ment of the Trial Term on a verdict of the 1. Larceny w3(4)-Misuse of automobile by jury for plaintiff, defendant appeals. Judg

garage proprietor not larceny, in absence of ments reversed, and complaint dismissed. statute. Garage proprietor's unauthorized use of

Edward M. Brown, for appellant. automobile left at garage for repairs would

James C. Bronner, for respondent. not constitute larceny, apart from Penal Law, $ 1293a, declaring any one taking automobile CARDOZO, J. Defendant's policy of infrom garage and using it for his own purpose, surance covering plaintiff's automobile inwithout owner's consent, guilty of larceny: sures against stated perils, among them felonious intent to appropriate it permanent- "theft, robbery, or pilferage,” with exceply and wholly being lacking.

tions not now material. 2. Insurance Om425–Meaning of term in con Plaintiff left his automobile at a garage

tract not affected by legislative application and repair shop with instructions to the thereof in defining crime.

proprietor to make specified repairs. The Statute affixing name of old crime to new proprietor took the car on a trip for his own combination of events does not require like extension of meaning of same word or former purposes, and on the homeward journey ran equivalent in thought of parties to theft in- | it against a pole. Plaintiff, returning to the surance policy.

garage and receiving back his damaged car,

makes claim against the insurance com3. Larceny l-"Theft" and "larceny" not pany that it reimburse him for his loss.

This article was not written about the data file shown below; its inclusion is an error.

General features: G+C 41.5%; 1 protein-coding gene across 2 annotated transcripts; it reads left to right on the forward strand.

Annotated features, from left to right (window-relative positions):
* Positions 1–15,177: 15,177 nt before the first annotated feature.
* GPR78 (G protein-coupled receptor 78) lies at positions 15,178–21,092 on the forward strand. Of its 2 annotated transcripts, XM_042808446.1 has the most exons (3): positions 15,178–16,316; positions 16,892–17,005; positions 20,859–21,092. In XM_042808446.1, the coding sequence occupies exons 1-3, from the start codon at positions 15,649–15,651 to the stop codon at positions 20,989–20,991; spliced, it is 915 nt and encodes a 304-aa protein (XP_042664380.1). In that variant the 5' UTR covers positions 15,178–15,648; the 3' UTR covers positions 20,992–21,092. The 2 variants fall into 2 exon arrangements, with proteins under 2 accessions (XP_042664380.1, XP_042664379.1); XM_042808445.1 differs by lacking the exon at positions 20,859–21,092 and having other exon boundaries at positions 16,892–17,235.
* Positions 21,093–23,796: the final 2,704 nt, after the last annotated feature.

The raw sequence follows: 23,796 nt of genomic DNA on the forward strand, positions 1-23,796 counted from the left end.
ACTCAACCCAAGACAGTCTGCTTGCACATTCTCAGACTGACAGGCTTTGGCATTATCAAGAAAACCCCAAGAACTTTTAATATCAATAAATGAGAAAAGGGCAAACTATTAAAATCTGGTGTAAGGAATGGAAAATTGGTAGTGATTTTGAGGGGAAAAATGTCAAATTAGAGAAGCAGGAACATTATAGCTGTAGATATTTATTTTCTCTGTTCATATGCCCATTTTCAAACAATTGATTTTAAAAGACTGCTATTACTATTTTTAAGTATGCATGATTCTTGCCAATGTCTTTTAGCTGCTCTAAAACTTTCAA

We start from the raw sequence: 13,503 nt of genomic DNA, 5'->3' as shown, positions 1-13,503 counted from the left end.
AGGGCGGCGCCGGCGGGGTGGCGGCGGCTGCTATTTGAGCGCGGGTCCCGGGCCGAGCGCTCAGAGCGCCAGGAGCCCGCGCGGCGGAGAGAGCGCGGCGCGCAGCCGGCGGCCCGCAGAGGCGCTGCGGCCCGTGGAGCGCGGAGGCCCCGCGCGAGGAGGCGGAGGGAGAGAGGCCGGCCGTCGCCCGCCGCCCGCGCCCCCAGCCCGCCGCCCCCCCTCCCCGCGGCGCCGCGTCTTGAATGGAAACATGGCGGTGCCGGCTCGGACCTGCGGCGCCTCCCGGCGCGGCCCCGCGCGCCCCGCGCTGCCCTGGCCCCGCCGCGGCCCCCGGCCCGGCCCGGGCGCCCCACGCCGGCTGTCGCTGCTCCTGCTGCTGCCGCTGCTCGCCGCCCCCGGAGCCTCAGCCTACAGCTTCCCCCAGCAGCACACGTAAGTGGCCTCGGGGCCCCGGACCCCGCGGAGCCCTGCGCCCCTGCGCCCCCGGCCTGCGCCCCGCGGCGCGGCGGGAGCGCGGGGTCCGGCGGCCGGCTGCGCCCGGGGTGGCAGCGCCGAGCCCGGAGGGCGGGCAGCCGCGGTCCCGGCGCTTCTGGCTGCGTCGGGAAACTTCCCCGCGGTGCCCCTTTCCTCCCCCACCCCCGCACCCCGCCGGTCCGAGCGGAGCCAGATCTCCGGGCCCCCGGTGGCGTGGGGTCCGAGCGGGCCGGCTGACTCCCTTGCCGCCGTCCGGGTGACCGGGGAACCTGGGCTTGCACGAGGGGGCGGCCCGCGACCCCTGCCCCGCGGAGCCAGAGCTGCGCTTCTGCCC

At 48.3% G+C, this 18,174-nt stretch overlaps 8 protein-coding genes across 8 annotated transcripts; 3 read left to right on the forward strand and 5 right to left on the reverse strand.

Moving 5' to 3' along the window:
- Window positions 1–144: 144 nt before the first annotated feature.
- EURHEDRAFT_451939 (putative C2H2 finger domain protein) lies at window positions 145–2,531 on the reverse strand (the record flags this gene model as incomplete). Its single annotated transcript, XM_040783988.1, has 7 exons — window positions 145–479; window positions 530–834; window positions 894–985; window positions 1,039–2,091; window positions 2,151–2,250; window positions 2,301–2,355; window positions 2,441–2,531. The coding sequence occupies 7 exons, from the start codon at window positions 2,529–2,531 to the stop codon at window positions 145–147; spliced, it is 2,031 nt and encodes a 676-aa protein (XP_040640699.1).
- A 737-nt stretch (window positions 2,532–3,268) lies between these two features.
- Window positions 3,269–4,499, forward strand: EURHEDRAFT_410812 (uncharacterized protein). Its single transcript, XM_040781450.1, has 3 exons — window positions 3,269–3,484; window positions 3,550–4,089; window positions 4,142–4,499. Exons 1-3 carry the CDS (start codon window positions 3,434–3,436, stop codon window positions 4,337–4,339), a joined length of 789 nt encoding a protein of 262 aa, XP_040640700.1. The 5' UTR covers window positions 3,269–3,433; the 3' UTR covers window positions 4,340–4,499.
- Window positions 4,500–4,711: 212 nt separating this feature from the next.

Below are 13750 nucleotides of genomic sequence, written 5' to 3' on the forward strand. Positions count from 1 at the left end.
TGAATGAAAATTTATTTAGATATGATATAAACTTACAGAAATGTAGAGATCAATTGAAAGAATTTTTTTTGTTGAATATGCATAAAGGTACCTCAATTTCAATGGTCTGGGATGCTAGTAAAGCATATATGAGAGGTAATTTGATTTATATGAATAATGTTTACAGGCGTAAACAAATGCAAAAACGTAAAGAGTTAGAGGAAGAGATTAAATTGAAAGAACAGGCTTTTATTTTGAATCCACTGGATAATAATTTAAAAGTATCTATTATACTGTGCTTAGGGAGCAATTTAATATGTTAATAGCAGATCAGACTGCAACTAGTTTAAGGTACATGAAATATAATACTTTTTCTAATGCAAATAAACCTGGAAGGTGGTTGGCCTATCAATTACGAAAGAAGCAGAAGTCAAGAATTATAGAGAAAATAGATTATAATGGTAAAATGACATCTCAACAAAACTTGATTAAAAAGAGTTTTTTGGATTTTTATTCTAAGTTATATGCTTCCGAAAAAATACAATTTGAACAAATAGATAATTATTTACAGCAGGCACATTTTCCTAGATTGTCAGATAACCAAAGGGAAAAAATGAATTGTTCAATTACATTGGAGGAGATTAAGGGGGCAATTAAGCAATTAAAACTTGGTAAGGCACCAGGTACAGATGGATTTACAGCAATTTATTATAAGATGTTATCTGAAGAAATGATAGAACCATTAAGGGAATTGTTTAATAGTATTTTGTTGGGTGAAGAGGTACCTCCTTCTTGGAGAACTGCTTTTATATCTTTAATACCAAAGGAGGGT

always of same meaning nor equivalent of The question is whether there was "theft” each other.

within the meaning of the policy. "Theft," though often synonymous with

[1] By Penal Law (Consol. Laws, C. 40) "larceny" in penal statutes, is looser and more colloquial or popular term, and neither word $ 1293-a (as it stood when this loss was sufhas single meaning at all times and in all con- fered): texts, nor is always full equivalent of other.

"Any chauffeur or other person who without (Ed. Note.-For other definitions, see Words the consent of the owner shall take, use, opand Phrases, First and Second Series, . Lar- crate or remove, or cause to be taken, used, ceny; Theft.]

operated or removed from a garage, stable, or other building or place,

an auto4. Insurance Cm425 — "Larceny" under penal mobile or motor vehicle, and operate or drive statutes different from "theft" under insurance policy even before extension of former for his own profit, use or purpose, steals the

or cause the same to be operated or driven term to include misuse of motor vehicles.